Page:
Following years of learning and active participation in developing its work on power and power analysis, the Carnegie UK Trust and the Joseph Rowntree Foundation developed a practical guide designed for people, within organizations, networks or community groups, who want to explore power in relation to achieving change in the interests of the communities with whom they are working.
The guide elaborates on the different forms, or faces, of power. These include Visible power: the aspects of political power that we ‘see’ – formal rules, structures, institutions, and procedures informing decision-making, such as laws. Hidden power is exercised when powerful actors and institutions maintain influence by marginalizing the concerns and voices of less powerful groups. And finally, Invisible power, which operates in ways that people adopt or internalize belief systems created by those with power.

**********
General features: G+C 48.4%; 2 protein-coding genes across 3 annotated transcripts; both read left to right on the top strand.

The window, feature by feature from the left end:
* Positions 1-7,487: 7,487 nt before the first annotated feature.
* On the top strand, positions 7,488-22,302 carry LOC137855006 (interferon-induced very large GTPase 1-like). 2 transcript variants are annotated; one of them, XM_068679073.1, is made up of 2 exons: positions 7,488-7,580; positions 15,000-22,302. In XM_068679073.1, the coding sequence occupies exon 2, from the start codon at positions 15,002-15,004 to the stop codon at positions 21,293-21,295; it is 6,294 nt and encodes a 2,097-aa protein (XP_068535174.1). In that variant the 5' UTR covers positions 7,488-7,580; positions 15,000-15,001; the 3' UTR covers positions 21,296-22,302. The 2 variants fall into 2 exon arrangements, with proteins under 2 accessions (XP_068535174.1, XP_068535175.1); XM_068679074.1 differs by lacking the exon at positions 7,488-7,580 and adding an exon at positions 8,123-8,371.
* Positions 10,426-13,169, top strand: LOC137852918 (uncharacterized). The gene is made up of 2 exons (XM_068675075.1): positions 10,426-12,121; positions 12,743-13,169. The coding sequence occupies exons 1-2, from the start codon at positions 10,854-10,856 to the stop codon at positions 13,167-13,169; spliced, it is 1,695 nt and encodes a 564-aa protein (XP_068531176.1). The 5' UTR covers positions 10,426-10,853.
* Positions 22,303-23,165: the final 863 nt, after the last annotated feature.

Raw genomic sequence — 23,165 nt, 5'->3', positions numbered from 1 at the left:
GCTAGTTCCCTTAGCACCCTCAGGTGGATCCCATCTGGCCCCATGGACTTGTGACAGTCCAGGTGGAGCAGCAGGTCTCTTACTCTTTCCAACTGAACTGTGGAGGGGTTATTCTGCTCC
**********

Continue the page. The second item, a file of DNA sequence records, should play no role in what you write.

Challenging the social and cultural boundaries that condition all actors (powerful or powerless) may require strategies other than challenging the “power-holders” alone, whether they are visible or hidden in the way they exercise power.
Negotiating various sources, positions, and forms of power is critical, especially in crisis contexts whereby humanitarian actors maintain a unique and intricate role in achieving results. Collaborative engagement means recognizing and planning for the three faces of power when problem-solving for protection.